2 years ago on Dangerous Dicta


 @Cogitor  @thebasketcase

 On eof the problems here is highlighed by the following:


"..The article also explained that the definition of US citizen changed, as an unintended result of the 14th amendment.

As you mentioned, it's most likely out of ignorance.."


Your assumptions seem to be that laws and especially amendments to the Constitution are written by people who do not know the English language well enough to express themselves in ways that do not have an "unintended result" or they are interpreted  "out of ignorance".


This is why we are in trouble, we do not want to look at the overall effect of laws over time.  The SCOTUS has made a distinction between a State "citizen of the United States" and a federal "citizen of the United States".


A federal citizens has no rights or privileges except those granted TO them by Congress (SCOTUS)


"By metaphysical refinement, in examining our form of government, it might be correctly said that there is no such thing as a citizen of the United States. But constant usage -arising from convenience, and perhaps necessity, and dating from the formation of the Confederacy - has given substantial existence to the idea which the term conveys. A citizen of any one of the States of the Union, is held to be, and called a citizen of the United   States, although technically and abstractly there is no such thing. To conceive a citizen of the United States who is not a citizen of some one of the states, is totally foreign to the idea, and inconsistent with the proper construction and common understanding of the expression as used in the constitution, which must be deduced from its various other provisions. The object then to be obtained, by the exercise of the power of naturalization, was to make citizens of the respective states."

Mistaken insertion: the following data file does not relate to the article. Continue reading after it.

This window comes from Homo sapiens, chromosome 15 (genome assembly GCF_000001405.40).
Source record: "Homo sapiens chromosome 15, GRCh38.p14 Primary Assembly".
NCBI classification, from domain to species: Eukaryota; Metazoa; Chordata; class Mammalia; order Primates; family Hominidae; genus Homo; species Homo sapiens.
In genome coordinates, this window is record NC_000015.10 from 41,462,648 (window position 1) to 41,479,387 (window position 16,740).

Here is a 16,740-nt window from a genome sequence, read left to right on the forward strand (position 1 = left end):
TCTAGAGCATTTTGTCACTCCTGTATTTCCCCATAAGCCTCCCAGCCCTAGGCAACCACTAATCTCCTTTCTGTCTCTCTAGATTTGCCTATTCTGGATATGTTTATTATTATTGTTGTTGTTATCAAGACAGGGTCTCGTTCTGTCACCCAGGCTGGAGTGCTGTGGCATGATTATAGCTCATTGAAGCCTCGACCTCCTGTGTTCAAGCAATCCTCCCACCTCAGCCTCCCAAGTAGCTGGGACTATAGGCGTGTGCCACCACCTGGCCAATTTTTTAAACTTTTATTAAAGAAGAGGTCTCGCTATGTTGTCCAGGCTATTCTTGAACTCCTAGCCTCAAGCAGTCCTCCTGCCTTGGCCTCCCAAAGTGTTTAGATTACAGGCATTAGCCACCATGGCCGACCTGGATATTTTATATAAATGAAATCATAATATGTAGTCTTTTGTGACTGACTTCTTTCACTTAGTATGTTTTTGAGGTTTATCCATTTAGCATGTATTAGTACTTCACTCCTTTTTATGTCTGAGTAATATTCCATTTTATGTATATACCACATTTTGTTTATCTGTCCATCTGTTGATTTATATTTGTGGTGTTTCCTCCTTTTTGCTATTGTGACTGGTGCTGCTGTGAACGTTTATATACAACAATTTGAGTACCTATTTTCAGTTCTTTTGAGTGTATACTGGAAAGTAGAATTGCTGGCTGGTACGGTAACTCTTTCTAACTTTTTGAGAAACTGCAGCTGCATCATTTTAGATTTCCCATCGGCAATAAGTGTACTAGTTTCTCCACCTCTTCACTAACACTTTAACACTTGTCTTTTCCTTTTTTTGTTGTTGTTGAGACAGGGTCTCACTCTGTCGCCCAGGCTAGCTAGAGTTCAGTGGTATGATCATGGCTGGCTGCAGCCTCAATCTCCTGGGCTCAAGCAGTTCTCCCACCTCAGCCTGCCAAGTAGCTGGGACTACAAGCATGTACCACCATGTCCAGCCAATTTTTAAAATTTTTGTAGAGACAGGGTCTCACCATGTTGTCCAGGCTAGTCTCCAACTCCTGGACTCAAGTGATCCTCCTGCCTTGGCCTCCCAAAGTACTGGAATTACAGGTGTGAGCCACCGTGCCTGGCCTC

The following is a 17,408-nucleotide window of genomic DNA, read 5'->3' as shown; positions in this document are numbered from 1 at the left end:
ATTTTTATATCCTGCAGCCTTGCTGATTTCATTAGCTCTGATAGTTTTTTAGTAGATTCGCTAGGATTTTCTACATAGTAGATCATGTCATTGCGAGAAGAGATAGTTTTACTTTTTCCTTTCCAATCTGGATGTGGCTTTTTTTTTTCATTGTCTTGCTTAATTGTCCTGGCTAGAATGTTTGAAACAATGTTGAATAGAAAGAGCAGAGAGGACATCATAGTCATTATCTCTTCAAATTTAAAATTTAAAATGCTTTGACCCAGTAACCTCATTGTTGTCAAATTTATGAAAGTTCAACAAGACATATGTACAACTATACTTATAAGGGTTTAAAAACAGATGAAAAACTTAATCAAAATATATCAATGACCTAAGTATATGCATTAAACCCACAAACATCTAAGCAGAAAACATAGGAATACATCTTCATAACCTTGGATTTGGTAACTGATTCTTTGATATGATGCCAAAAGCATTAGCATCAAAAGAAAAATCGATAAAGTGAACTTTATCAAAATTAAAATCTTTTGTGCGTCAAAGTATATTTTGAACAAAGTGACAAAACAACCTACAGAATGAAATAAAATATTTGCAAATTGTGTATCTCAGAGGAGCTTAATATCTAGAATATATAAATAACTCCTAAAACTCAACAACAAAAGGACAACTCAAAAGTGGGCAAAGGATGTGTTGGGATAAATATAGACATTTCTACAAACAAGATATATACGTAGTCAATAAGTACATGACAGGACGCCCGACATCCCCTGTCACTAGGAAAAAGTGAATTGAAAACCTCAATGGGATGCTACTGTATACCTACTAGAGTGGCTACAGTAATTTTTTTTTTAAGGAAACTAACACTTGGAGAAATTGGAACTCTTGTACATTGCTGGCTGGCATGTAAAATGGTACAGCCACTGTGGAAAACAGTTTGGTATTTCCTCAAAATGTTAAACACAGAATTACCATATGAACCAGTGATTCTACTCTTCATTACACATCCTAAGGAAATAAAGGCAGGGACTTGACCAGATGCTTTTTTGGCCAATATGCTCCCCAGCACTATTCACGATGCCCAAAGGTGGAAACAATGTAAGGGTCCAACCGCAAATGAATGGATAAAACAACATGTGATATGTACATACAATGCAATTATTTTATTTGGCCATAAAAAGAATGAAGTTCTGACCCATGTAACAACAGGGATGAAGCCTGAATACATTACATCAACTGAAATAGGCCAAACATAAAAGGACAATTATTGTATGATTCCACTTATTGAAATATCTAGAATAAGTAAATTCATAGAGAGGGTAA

Ex parte Knowles, 5 Ca. 300, 302 (1855)


"We have in our political system a government of the United   States and a government of each of the several states. Each one of these governments is distinct from the others, and each has citizens of its own who owe it allegiance, and whose rights, within its jurisdiction, it must protect. The same person may be at the same time a citizen of the United States and a citizen of a state, but his rights of citizenship under one of these governments will be different from those he has under the other."

U. S. v. Cruikshank, 92 U.S. 542 (1875).


"Both before and after the Fourteenth Amendment to the federal Constitution, it has not been necessary for a person to be a citizen of the United   States in order to be a citizen of his state."

Crosse v. Bd. of Supvr,s of Elections, 221 A.2d. 431 (1966)


2 years ago on Dangerous Dicta



 From the referenced article;


"..The federal bill of rights, and specifically the Second Amendment, did not confer anything to the people in terms of individual rights and freedoms for the simple reason they already possessed such rights through their own sovereignty under their own constitutions..."

2 years ago on Dangerous Dicta


 @thebasketcase  @egbegb

Your handle"thebasketcase" says it all.


You accept that the SCOTUS is the authority when their rulings support your concepts but deny that authority when the ruling plainly states otherwise.


"The Constitution was mostly created to regulate governments (state and Federal) and trade - but not citizens."


The People of the States, through their State representatives, created the Constitution.  Their purpose was to amend the Articles of Confederation which had an extremely weak federal gevernment.


The Original Constitution has very little restrictions on the States.  The States' Constitutons are supposed to be the controlling authority within the States.  The federal Constitution granted no control over a State's Citizens.   There were concerns that the federal government would attempt to exert control over the State's Citizens which was the reason for the Bill of Rights.  Unfortunately, as some of the Founder's feared, the people now seem to think that their rights come out of the document.



" The most recent is the one where gun rights were extended to the state level.."